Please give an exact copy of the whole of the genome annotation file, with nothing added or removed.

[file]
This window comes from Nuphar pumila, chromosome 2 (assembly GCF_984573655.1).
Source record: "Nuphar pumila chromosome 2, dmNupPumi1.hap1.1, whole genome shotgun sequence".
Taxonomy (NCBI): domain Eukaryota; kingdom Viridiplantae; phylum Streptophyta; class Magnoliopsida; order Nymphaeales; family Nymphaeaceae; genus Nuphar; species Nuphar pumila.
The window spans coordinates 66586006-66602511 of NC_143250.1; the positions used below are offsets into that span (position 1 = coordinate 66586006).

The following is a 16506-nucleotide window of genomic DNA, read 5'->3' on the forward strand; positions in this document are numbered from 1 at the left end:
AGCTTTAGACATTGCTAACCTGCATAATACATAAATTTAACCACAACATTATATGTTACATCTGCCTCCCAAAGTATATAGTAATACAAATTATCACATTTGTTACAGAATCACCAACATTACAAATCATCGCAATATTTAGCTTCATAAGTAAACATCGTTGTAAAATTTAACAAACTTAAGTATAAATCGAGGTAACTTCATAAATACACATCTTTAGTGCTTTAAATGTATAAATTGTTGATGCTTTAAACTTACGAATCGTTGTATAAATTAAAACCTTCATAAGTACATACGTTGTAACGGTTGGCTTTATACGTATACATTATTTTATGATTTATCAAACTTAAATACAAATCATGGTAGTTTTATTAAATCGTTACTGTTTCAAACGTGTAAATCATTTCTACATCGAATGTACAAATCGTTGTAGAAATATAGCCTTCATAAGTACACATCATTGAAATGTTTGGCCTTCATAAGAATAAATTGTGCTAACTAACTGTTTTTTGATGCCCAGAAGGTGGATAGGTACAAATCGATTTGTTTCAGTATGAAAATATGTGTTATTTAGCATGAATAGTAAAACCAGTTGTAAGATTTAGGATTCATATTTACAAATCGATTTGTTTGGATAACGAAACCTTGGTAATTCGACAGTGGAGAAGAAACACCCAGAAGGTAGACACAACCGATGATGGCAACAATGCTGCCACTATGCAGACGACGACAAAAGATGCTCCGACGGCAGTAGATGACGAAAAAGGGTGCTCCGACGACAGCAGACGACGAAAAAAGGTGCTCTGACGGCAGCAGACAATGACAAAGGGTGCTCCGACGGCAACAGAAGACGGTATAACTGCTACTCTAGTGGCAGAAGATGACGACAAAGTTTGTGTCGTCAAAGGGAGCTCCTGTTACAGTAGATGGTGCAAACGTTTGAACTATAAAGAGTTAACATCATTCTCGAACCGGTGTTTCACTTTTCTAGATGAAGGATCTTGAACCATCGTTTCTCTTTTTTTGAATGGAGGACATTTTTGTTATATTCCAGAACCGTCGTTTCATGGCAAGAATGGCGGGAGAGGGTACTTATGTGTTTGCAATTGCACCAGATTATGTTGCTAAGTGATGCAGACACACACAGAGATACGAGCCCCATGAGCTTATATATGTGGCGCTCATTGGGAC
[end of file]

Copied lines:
This window comes from Nuphar pumila, chromosome 2 (assembly GCF_984573655.1).
Source record: "Nuphar pumila chromosome 2, dmNupPumi1.hap1.1, whole genome shotgun sequence".
Taxonomy (NCBI): domain Eukaryota; kingdom Viridiplantae; phylum Streptophyta; class Magnoliopsida; order Nymphaeales; family Nymphaeaceae; genus Nuphar; species Nuphar pumila.
The window spans coordinates 66586006-66602511 of NC_143250.1; the positions used below are offsets into that span (position 1 = coordinate 66586006).

The following is a 16506-nucleotide window of genomic DNA, read 5'->3' on the forward strand; positions in this document are numbered from 1 at the left end:
AGCTTTAGACATTGCTAACCTGCATAATACATAAATTTAACCACAACATTATATGTTACATCTGCCTCCCAAAGTATATAGTAATACAAATTATCACATTTGTTACAGAATCACCAACATTACAAATCATCGCAATATTTAGCTTCATAAGTAAACATCGTTGTAAAATTTAACAAACTTAAGTATAAATCGAGGTAACTTCATAAATACACATCTTTAGTGCTTTAAATGTATAAATTGTTGATGCTTTAAACTTACGAATCGTTGTATAAATTAAAACCTTCATAAGTACATACGTTGTAACGGTTGGCTTTATACGTATACATTATTTTATGATTTATCAAACTTAAATACAAATCATGGTAGTTTTATTAAATCGTTACTGTTTCAAACGTGTAAATCATTTCTACATCGAATGTACAAATCGTTGTAGAAATATAGCCTTCATAAGTACACATCATTGAAATGTTTGGCCTTCATAAGAATAAATTGTGCTAACTAACTGTTTTTTGATGCCCAGAAGGTGGATAGGTACAAATCGATTTGTTTCAGTATGAAAATATGTGTTATTTAGCATGAATAGTAAAACCAGTTGTAAGATTTAGGATTCATATTTACAAATCGATTTGTTTGGATAACGAAACCTTGGTAATTCGACAGTGGAGAAGAAACACCCAGAAGGTAGACACAACCGATGATGGCAACAATGCTGCCACTATGCAGACGACGACAAAAGATGCTCCGACGGCAGTAGATGACGAAAAAGGGTGCTCCGACGACAGCAGACGACGAAAAAAGGTGCTCTGACGGCAGCAGACAATGACAAAGGGTGCTCCGACGGCAACAGAAGACGGTATAACTGCTACTCTAGTGGCAGAAGATGACGACAAAGTTTGTGTCGTCAAAGGGAGCTCCTGTTACAGTAGATGGTGCAAACGTTTGAACTATAAAGAGTTAACATCATTCTCGAACCGGTGTTTCACTTTTCTAGATGAAGGATCTTGAACCATCGTTTCTCTTTTTTTGAATGGAGGACATTTTTGTTATATTCCAGAACCGTCGTTTCATGGCAAGAATGGCGGGAGAGGGTACTTATGTGTTTGCAATTGCACCAGATTATGTTGCTAAGTGATGCAGACACACACAGAGATACGAGCCCCATGAGCTTATATATGTGGCGCTCATTGGGAC